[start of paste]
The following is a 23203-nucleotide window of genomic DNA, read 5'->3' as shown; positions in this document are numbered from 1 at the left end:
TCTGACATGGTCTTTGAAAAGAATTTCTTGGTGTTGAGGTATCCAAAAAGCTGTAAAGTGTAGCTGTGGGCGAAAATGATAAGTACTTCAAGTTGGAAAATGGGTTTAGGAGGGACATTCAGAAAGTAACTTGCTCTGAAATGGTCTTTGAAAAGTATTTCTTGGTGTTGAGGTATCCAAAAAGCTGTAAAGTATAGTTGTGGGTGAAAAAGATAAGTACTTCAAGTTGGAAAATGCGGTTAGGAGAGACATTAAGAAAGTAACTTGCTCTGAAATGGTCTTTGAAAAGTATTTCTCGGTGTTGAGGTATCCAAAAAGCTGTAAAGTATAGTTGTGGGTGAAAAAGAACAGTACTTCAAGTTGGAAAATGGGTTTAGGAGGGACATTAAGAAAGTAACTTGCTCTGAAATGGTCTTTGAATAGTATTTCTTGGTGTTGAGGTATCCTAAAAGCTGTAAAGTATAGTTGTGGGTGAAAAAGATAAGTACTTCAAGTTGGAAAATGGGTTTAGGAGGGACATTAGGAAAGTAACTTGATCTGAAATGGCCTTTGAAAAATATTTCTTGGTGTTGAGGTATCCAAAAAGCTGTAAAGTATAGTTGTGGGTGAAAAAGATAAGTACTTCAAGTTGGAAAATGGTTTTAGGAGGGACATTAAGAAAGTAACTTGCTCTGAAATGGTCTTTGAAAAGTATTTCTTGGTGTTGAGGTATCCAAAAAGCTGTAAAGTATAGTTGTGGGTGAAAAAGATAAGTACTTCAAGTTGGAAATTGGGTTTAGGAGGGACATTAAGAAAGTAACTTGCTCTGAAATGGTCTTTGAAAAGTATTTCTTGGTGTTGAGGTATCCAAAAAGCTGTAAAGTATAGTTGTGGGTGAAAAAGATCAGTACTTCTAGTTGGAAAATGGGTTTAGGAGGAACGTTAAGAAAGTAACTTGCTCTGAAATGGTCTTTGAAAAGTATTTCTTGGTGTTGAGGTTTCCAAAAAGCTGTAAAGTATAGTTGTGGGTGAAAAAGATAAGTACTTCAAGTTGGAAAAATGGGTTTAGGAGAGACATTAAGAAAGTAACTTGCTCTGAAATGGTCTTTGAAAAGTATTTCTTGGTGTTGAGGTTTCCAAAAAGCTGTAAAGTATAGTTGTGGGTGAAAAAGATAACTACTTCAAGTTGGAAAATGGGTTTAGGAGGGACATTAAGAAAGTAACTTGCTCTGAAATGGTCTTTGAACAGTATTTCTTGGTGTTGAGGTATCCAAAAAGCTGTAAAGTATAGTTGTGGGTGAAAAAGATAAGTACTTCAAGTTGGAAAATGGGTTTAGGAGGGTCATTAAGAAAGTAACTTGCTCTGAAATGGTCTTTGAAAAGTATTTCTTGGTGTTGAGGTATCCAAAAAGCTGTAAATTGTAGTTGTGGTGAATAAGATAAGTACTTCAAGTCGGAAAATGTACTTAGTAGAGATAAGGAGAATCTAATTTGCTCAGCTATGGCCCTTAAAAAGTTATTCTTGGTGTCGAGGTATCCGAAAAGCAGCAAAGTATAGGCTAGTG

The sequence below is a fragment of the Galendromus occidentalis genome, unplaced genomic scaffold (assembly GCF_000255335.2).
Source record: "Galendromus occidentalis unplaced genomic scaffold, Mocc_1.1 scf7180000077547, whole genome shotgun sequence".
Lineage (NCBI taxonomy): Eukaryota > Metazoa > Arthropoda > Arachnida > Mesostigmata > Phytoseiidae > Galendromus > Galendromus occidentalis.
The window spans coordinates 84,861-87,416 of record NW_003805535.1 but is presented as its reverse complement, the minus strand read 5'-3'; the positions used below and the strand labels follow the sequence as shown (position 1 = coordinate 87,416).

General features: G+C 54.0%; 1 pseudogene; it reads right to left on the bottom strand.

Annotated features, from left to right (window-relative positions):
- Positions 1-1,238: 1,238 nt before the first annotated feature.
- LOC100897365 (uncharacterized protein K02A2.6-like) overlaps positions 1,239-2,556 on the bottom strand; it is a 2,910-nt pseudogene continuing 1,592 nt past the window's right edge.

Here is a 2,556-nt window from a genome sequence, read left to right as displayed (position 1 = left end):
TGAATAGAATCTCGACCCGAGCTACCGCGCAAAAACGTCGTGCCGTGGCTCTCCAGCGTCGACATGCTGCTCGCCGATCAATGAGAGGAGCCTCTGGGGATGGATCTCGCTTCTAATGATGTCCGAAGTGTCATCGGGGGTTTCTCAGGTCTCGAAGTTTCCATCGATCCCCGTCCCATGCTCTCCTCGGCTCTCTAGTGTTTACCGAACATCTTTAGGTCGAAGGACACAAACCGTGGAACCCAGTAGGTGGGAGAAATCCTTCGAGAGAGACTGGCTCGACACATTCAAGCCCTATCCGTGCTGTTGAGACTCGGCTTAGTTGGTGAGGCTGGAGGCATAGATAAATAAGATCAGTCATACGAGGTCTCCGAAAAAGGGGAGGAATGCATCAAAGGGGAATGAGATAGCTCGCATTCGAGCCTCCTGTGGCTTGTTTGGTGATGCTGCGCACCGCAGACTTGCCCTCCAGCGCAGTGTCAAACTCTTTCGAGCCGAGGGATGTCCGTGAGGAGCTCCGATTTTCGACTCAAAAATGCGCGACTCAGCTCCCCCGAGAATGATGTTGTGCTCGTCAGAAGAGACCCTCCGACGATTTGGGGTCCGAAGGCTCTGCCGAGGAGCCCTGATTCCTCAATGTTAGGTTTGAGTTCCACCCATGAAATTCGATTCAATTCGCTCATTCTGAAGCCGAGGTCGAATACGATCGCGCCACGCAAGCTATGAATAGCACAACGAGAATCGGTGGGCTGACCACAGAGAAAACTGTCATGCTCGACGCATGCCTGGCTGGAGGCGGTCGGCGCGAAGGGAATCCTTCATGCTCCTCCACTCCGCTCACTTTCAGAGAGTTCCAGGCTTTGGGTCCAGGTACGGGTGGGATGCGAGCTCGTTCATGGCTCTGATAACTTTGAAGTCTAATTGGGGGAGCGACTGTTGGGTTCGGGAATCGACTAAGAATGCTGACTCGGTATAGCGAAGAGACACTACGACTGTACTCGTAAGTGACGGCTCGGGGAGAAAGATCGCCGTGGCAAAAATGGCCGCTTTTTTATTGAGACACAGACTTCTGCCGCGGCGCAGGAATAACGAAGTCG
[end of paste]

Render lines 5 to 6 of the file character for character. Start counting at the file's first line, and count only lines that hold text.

Lineage (NCBI taxonomy): Eukaryota > Metazoa > Arthropoda > Arachnida > Mesostigmata > Phytoseiidae > Galendromus > Galendromus occidentalis.
The window spans coordinates 84,861-87,416 of record NW_003805535.1 but is presented as its reverse complement, the minus strand read 5'-3'; the positions used below and the strand labels follow the sequence as shown (position 1 = coordinate 87,416).